Two children carrying a freshly cut Christmas tree through a snowy Christmas tree farm

How cut your own Christmas tree

The tool

Having the right tool makes it very easy to cut your own Christmas tree. If permitted at the site, a cordless chainsaw is ideal because it is easy to transport, easy to start and has more than enough power to take down a standard fir. We recommend the lightweight MSA 140 C-BQ cordless chainsaw. If you can’t use a chainsaw – or if you just prefer the physical challenge of the traditional approach – STIHL also offers a range of axes.

Snow-covered pine trees and ground in a forest

How to cut your own Christmas tree

  • Before you start work, give the tree a good shake to dislodge any loose needles and snow.
  • Don’t go solo to cut your Christmas tree: take help, as one person needs to hold the trunk somewhere in the top third to keep the tree steady.
  • As you work, the chainsaw bar or axe blade should be angled downwards.
  • With the tree cut and on the ground, trim the base of trunk so that it will fit in your tree stand.

STIHL professional tip: If you have a tree stand that you can fill with water, add a spoonful of sugar to the water as well – this will keep your cut Christmas tree fresh for longer.

Cut your own Christmas tree: safety considerations

Cutting your own Christmas tree is fun for the whole family, but safety should always be paramount. When working with a chainsaw, you need to wear cut protection trousers and shoes, work gloves, and glasses to protect your eyes from wood shavings. Ear protection is not required with cordless chainsaws.

When sawing, make sure that your companions keep their distance, particularly if you have children with you. Choose a weekend or day off to cut your own Christmas tree – you must always work during the day while it is still light, as the risk of injury increases considerably when it’s darker.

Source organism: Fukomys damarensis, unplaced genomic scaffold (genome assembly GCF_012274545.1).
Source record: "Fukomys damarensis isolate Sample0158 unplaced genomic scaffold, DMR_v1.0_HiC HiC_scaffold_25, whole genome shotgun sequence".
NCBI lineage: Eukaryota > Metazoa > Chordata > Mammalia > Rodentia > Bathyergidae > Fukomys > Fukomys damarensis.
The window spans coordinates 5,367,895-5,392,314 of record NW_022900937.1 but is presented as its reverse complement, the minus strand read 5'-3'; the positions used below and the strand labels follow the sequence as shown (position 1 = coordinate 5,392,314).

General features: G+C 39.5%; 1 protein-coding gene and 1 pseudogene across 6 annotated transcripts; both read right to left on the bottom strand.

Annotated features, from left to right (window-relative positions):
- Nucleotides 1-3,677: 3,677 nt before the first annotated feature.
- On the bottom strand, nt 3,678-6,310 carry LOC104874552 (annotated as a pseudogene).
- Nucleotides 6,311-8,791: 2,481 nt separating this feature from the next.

Summary: cut your own Christmas tree

  • Only cut your own Christmas tree where it is permitted to do so
  • The best way to cut a Christmas tree is with a cordless chainsaw or an axe – check what is allowed at the farm before you go
  • Never cut a Christmas tree alone – a second person should be there to hold the tree
  • When you cut your own Christmas tree, the guide bar or axe should be angled towards the ground
  • Only ever cut a Christmas tree in good light: the risk of injury increases in dark conditions

How do you cut a Christmas tree?

To cut a Christmas tree, first find somewhere you are permitted to do so: look up local Christmas tree farms. You’ll need to take your own tools and someone to help you. If power tools are allowed at the site, a cordless chainsaw is ideal, otherwise you’ll need an axe.

What saw should you use to cut a Christmas tree?

To cut a Christmas tree, a cordless chainsaw is quiet, convenient and easy to handle. Many Christmas tree farms don’t permit chainsaws though, so you may need to use an axe and hand saw.

Can a cut Christmas tree be replanted?

A cut Christmas tree cannot be replanted because it has no root system to sustain it. However, many Christmas tree farms also offer the option of digging up your own tree, which means some of the root system will remain attached. This will prolong the life of the tree in a pot over Christmas, and there is a chance it would survive if you replant it outside.